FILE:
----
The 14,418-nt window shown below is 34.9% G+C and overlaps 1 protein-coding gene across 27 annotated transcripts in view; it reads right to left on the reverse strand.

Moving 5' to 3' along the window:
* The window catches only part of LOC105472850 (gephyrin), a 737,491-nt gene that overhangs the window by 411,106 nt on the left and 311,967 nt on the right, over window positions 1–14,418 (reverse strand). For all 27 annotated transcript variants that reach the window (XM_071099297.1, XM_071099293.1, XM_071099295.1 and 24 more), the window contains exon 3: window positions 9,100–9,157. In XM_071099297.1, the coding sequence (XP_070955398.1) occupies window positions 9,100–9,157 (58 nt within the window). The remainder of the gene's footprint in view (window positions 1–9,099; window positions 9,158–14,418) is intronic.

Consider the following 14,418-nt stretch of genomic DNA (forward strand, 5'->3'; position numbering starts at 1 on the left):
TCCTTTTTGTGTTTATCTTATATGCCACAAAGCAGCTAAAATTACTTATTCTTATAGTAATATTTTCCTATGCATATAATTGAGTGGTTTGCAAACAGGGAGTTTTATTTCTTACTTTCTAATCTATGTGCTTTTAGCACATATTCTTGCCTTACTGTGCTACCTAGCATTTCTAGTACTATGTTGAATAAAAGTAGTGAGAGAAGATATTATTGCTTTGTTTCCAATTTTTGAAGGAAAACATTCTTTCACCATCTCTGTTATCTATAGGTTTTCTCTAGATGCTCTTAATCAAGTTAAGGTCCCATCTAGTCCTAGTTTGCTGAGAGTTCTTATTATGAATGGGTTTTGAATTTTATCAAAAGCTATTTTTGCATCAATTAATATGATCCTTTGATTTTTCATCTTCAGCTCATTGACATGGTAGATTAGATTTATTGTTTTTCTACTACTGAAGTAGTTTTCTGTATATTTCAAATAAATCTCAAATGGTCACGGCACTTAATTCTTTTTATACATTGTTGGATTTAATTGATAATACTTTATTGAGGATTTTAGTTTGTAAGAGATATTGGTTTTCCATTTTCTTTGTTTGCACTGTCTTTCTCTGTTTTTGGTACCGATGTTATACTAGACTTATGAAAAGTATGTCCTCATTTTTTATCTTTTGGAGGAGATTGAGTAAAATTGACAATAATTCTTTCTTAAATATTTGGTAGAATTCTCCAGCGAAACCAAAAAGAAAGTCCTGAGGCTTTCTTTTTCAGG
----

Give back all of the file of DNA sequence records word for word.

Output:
The 14,418-nt window shown below is 34.9% G+C and overlaps 1 protein-coding gene across 27 annotated transcripts in view; it reads right to left on the reverse strand.

Moving 5' to 3' along the window:
* The window catches only part of LOC105472850 (gephyrin), a 737,491-nt gene that overhangs the window by 411,106 nt on the left and 311,967 nt on the right, over window positions 1–14,418 (reverse strand). For all 27 annotated transcript variants that reach the window (XM_071099297.1, XM_071099293.1, XM_071099295.1 and 24 more), the window contains exon 3: window positions 9,100–9,157. In XM_071099297.1, the coding sequence (XP_070955398.1) occupies window positions 9,100–9,157 (58 nt within the window). The remainder of the gene's footprint in view (window positions 1–9,099; window positions 9,158–14,418) is intronic.

Consider the following 14,418-nt stretch of genomic DNA (forward strand, 5'->3'; position numbering starts at 1 on the left):
TCCTTTTTGTGTTTATCTTATATGCCACAAAGCAGCTAAAATTACTTATTCTTATAGTAATATTTTCCTATGCATATAATTGAGTGGTTTGCAAACAGGGAGTTTTATTTCTTACTTTCTAATCTATGTGCTTTTAGCACATATTCTTGCCTTACTGTGCTACCTAGCATTTCTAGTACTATGTTGAATAAAAGTAGTGAGAGAAGATATTATTGCTTTGTTTCCAATTTTTGAAGGAAAACATTCTTTCACCATCTCTGTTATCTATAGGTTTTCTCTAGATGCTCTTAATCAAGTTAAGGTCCCATCTAGTCCTAGTTTGCTGAGAGTTCTTATTATGAATGGGTTTTGAATTTTATCAAAAGCTATTTTTGCATCAATTAATATGATCCTTTGATTTTTCATCTTCAGCTCATTGACATGGTAGATTAGATTTATTGTTTTTCTACTACTGAAGTAGTTTTCTGTATATTTCAAATAAATCTCAAATGGTCACGGCACTTAATTCTTTTTATACATTGTTGGATTTAATTGATAATACTTTATTGAGGATTTTAGTTTGTAAGAGATATTGGTTTTCCATTTTCTTTGTTTGCACTGTCTTTCTCTGTTTTTGGTACCGATGTTATACTAGACTTATGAAAAGTATGTCCTCATTTTTTATCTTTTGGAGGAGATTGAGTAAAATTGACAATAATTCTTTCTTAAATATTTGGTAGAATTCTCCAGCGAAACCAAAAAGAAAGTCCTGAGGCTTTCTTTTTCAGG